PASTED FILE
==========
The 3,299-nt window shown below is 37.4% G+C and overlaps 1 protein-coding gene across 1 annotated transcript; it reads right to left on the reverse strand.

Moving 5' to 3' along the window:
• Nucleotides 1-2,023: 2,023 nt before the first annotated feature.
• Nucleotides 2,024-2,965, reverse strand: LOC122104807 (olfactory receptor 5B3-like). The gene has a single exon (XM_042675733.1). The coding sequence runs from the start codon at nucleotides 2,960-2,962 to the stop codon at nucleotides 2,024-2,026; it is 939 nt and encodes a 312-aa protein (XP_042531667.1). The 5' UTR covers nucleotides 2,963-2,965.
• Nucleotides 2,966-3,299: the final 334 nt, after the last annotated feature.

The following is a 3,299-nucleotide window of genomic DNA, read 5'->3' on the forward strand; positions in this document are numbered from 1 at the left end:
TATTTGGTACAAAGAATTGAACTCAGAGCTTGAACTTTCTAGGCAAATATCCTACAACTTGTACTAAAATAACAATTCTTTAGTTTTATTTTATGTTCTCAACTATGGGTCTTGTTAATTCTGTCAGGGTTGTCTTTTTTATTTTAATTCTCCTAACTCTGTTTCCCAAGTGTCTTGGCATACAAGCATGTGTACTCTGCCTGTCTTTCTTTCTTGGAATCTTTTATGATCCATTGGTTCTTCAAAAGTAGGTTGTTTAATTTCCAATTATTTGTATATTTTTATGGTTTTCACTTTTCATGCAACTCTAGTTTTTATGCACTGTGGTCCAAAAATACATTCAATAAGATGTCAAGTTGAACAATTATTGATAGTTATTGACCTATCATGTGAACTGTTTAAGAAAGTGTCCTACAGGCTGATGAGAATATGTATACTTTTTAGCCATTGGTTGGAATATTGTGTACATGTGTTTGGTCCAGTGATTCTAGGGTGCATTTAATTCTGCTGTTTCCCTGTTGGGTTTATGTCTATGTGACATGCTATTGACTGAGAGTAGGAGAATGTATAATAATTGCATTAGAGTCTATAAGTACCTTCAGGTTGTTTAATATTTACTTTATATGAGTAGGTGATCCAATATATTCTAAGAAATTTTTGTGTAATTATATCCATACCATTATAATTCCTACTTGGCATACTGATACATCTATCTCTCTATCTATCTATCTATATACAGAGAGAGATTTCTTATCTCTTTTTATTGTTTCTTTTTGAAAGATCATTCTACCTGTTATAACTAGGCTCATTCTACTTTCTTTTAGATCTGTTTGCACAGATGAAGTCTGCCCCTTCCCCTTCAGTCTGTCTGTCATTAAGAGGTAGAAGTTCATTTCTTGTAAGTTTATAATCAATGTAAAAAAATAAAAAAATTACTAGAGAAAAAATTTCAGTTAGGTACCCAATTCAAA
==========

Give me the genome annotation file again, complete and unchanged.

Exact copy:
The 3,299-nt window shown below is 37.4% G+C and overlaps 1 protein-coding gene across 1 annotated transcript; it reads right to left on the reverse strand.

Moving 5' to 3' along the window:
• Nucleotides 1-2,023: 2,023 nt before the first annotated feature.
• Nucleotides 2,024-2,965, reverse strand: LOC122104807 (olfactory receptor 5B3-like). The gene has a single exon (XM_042675733.1). The coding sequence runs from the start codon at nucleotides 2,960-2,962 to the stop codon at nucleotides 2,024-2,026; it is 939 nt and encodes a 312-aa protein (XP_042531667.1). The 5' UTR covers nucleotides 2,963-2,965.
• Nucleotides 2,966-3,299: the final 334 nt, after the last annotated feature.

The following is a 3,299-nucleotide window of genomic DNA, read 5'->3' on the forward strand; positions in this document are numbered from 1 at the left end:
TATTTGGTACAAAGAATTGAACTCAGAGCTTGAACTTTCTAGGCAAATATCCTACAACTTGTACTAAAATAACAATTCTTTAGTTTTATTTTATGTTCTCAACTATGGGTCTTGTTAATTCTGTCAGGGTTGTCTTTTTTATTTTAATTCTCCTAACTCTGTTTCCCAAGTGTCTTGGCATACAAGCATGTGTACTCTGCCTGTCTTTCTTTCTTGGAATCTTTTATGATCCATTGGTTCTTCAAAAGTAGGTTGTTTAATTTCCAATTATTTGTATATTTTTATGGTTTTCACTTTTCATGCAACTCTAGTTTTTATGCACTGTGGTCCAAAAATACATTCAATAAGATGTCAAGTTGAACAATTATTGATAGTTATTGACCTATCATGTGAACTGTTTAAGAAAGTGTCCTACAGGCTGATGAGAATATGTATACTTTTTAGCCATTGGTTGGAATATTGTGTACATGTGTTTGGTCCAGTGATTCTAGGGTGCATTTAATTCTGCTGTTTCCCTGTTGGGTTTATGTCTATGTGACATGCTATTGACTGAGAGTAGGAGAATGTATAATAATTGCATTAGAGTCTATAAGTACCTTCAGGTTGTTTAATATTTACTTTATATGAGTAGGTGATCCAATATATTCTAAGAAATTTTTGTGTAATTATATCCATACCATTATAATTCCTACTTGGCATACTGATACATCTATCTCTCTATCTATCTATCTATATACAGAGAGAGATTTCTTATCTCTTTTTATTGTTTCTTTTTGAAAGATCATTCTACCTGTTATAACTAGGCTCATTCTACTTTCTTTTAGATCTGTTTGCACAGATGAAGTCTGCCCCTTCCCCTTCAGTCTGTCTGTCATTAAGAGGTAGAAGTTCATTTCTTGTAAGTTTATAATCAATGTAAAAAAATAAAAAAATTACTAGAGAAAAAATTTCAGTTAGGTACCCAATTCAAA